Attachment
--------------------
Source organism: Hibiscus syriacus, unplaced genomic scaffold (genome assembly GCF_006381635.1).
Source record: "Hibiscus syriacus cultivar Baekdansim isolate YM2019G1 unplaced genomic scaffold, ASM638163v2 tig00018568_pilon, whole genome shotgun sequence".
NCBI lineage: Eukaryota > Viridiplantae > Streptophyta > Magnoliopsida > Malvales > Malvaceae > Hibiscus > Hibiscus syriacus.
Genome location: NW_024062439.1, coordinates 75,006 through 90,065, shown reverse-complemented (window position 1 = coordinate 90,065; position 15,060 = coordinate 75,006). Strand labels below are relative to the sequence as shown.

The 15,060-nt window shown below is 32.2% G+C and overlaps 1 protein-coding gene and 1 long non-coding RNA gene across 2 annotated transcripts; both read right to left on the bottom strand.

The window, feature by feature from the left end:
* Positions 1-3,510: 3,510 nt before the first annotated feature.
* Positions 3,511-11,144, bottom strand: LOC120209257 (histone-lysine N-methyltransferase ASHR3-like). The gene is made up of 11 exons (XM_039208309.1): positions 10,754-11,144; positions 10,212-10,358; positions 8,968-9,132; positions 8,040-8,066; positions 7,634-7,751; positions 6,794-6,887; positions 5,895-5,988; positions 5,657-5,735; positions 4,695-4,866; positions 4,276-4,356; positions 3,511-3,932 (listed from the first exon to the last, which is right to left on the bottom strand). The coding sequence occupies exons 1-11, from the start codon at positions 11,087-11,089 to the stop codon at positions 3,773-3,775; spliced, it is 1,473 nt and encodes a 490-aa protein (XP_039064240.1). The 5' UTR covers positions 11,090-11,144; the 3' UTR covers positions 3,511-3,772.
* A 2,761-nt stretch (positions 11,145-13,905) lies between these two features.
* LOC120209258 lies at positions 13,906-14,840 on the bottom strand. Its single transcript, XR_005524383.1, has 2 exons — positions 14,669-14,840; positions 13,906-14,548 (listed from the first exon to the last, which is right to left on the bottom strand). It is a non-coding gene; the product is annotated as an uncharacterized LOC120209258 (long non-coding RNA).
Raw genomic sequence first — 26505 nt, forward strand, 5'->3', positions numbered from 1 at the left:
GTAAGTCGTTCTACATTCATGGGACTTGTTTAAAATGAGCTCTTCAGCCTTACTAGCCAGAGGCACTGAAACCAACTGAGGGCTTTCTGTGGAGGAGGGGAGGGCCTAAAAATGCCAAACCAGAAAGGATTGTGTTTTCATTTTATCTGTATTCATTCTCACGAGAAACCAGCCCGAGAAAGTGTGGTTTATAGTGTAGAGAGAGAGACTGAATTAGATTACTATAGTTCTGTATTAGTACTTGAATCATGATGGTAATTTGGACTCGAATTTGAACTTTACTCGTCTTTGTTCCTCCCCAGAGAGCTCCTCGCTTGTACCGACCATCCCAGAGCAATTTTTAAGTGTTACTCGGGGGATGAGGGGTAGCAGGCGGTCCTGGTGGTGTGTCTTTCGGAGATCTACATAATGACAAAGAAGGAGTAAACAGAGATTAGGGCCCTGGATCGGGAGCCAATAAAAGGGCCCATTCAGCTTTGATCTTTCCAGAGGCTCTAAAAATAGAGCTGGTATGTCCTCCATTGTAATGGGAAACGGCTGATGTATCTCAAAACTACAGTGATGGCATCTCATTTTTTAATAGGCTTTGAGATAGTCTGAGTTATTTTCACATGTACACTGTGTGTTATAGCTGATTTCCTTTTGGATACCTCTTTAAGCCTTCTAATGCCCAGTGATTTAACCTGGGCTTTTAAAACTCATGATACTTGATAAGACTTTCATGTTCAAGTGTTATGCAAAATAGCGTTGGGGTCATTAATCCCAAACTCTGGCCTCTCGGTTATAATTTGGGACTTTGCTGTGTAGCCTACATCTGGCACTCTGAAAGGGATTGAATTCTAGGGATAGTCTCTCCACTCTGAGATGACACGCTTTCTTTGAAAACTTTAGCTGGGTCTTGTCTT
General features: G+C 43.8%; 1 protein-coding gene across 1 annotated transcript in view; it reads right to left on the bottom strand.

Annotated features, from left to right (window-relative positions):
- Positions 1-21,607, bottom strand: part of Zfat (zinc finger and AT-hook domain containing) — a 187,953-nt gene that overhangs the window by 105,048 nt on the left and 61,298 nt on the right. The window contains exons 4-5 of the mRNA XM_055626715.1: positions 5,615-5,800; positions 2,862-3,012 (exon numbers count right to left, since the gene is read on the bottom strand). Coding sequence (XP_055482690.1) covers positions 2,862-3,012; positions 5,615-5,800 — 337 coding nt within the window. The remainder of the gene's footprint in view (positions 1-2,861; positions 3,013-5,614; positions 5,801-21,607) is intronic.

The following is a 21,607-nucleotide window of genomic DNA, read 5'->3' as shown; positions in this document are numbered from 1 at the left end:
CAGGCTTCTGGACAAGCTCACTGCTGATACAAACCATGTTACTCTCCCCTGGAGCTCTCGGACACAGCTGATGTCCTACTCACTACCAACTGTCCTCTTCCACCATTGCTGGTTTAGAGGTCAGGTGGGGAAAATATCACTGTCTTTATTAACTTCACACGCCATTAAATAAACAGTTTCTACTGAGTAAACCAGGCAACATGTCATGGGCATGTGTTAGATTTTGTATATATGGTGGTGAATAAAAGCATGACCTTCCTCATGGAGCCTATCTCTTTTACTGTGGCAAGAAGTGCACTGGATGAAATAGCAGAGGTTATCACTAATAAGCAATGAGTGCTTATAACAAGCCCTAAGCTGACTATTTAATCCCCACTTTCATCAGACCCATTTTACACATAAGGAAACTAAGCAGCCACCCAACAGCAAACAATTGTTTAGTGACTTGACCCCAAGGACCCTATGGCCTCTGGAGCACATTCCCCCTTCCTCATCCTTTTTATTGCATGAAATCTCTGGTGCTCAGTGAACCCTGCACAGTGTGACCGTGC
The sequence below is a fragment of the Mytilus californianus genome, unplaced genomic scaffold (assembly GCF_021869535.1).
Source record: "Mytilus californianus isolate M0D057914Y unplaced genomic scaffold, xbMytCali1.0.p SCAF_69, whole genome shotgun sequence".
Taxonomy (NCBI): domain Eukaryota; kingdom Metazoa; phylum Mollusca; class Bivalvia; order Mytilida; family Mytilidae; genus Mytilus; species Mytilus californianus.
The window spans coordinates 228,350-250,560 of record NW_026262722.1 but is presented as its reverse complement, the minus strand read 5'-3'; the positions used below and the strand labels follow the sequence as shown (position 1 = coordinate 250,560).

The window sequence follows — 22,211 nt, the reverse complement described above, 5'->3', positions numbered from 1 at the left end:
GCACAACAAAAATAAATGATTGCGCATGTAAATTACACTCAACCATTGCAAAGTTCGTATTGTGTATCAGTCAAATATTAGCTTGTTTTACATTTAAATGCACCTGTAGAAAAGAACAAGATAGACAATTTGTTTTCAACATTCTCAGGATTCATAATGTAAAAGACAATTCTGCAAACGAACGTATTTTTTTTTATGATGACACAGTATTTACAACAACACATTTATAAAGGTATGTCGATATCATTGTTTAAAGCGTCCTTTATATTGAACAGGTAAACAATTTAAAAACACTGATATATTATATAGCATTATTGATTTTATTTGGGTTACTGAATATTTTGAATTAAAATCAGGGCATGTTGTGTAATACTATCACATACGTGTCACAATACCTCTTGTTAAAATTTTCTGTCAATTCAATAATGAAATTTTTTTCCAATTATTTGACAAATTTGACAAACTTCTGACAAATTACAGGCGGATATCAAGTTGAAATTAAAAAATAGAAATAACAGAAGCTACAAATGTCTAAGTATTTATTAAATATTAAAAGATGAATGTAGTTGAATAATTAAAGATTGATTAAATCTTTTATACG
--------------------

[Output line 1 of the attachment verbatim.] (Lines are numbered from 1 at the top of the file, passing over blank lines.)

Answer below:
Source organism: Hibiscus syriacus, unplaced genomic scaffold (genome assembly GCF_006381635.1).